THIS STORY TAKES
PLACE BETWEEN THE
NOVELS "TIME ZERO"
AND "THE DOMINO
OFFICIAL BBC 'EIGHTH
RELEASED IN NOVEMBER
The Doctor is in DEEP
trouble. Stuck in a
pursuing THE SINISTER
Sabbath, he must TRY
TO unravel a complex
plot in which he may
on Selonart, A planet
famed for the unique,
water that covers
its surface - A water
that propels GIGANTIC,
across its waves at
IN A GREAT REGATTA.
win the race? Who is
Bloom, the enigmatic
the Doctor realises
that he is AT RISK OF
engineering his own
downfall. AND THAT
IT MIGHT ALREADY BE
The Infinity Race
Simon Messingham’s fourth novel for BBC Books, The Infinity Race, is probably
the most divisive of the lot. Not only does it seem to prompt polarised opinions from different readers, but it often does so within an individual reader too. I, for instance, love it and loathe it in fairly equal measure.
Following on directly from the events of Time Zero, as the story begins the Doctor and his companions are adrift in an aberrant timeline, frantically searching for clues that might reveal the whereabouts of Sabbath. In a roundabout fashion, their pursuit leads them to the planet Selonart – a distinctive world carpeted in low density water, whose inhabitants race across its oceanic surface at high speeds in frictionless yachts. The TARDIS materialises aboard such a yacht, one that just happens to be competing in the Fourteenth Trans-Global Regatta, where the Doctor and his friends discover a body strapped to the wheel and monsters on the prowl…
The maritime setting is reminiscent of Barbara Clegg’s Enlightenment, albeit with a more traditional edge. The alien world and particularly the unusual properties of its water lend the proceedings more of a straight-up science fiction feel than Clegg’s ‘sailing ships in space’ premise did, and to his credit Messingham does an almost Mortimore-esque job of selling his incomparable environment through his scrupulous prose.
The most arresting thing about The Infinity Race though is its delivery. Whilst I realise that it’s tremendously unpopular amongst many readers, I’ve always been a keen proponent of first person narration, and here the author wields the device to terrific effect. Anji’s passages are extraordinarily engaging, particularly as these events take place soon after her decision to leave the Doctor and go home, only for destiny’s cruel hand to intervene and land her in another reality altogether. It’s like a warped, angst-fuelled Companion Chronicle, awash with self-interested scheming, panic attacks and sexist belittlements. For me, this forceful narration papered over the numerous cracks in the plot – I strongly suspect that had the tale been relayed in even the most polished omniscient prose, I’d quickly have lost interest in it.
Indeed, the narrative is far from
being one of the author’s best.
Of all the places he might have
turned for inspiration, Robert
Sloman’s Mutants should have
been down towards the bottom
of the list. Admittedly, the trans-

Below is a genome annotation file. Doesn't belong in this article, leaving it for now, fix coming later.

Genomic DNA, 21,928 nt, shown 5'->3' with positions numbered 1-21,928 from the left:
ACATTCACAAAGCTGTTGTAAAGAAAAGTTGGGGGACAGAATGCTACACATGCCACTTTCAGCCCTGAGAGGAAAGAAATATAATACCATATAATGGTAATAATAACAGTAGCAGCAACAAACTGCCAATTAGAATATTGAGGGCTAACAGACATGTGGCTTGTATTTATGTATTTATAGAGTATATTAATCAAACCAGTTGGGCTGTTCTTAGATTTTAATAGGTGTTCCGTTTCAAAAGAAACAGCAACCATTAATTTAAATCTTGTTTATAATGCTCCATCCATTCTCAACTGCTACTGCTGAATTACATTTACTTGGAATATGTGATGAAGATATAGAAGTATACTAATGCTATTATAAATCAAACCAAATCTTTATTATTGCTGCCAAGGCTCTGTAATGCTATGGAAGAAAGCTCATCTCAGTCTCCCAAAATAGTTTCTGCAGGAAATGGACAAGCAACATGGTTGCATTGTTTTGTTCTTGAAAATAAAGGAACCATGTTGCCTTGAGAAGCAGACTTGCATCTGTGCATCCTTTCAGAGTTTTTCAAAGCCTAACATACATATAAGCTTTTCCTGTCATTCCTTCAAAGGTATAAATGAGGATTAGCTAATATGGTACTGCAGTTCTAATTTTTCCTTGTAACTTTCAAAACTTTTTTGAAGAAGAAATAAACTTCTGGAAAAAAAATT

figuration of the locals is pulled
off with greater assurance here
than it was in the execrable six-
parter, but it’s still below par, particularly when we take into account that Messingham had a whole new timeline to play with. When gifted the opportunity to rewrite the rulebook, why just reiterate Earth Empires, corrupt corporations and abhorrent administrators?
Worse still is the author’s portrayal of Sabbath. Right from his debut in The Adventuress of Henrietta Street, it was made very clear that he was to be a new breed of nemesis; one with sufficient complexity to avoid the clichéd ‘Master’ pitfalls and pratfalls. Lawrence Miles even went so far as to give the Master a veiled cameo in that tale to make the distinction between the two characters explicit. Here, however, Sabbath is portrayed simply as being the Master by another name; a gullible catspaw who’s ultimately hoist by his own petard.
Even more contentious though is Messingham’s portrayal of the Doctor. At times, he seems to absolutely nail the amnesiac Elemental, particularly when we are made privy to his ad hoc planning, yet at others he’s drawn so far wide of the mark that its beggars belief. His reaction to apparently having killed Sabbath, for instance, would be out of kilter for any of the Doctor’s incarnations, and especially the eighth. Rather than build upon the exceptional relationship between the two men, as I suspect was intended, the Doctor’s hard-hearted pleasure at his rival’s evident demise seems to actively debase it.
The Infinity Race is a thrilling and penetrating novel, in many ways. In others, it’s derivative rot brimming with flagrant mischaracterisation. This makes it difficult to take a firm view on, as one page can have you rolling your eyes while the next will evolve to confound you. Yet
picking up as it does from Time Zero, it’s not a book that one can really afford to skip over
if following the story through, so just make sure that when reading it, you’re prepared to run into a timeberg or two along the way.
Copyright © E.G. Wolverson 2010
E.G. Wolverson has asserted his right under the Copyright, Designs and Patents Act, 1988 to be identified as the author of this work.
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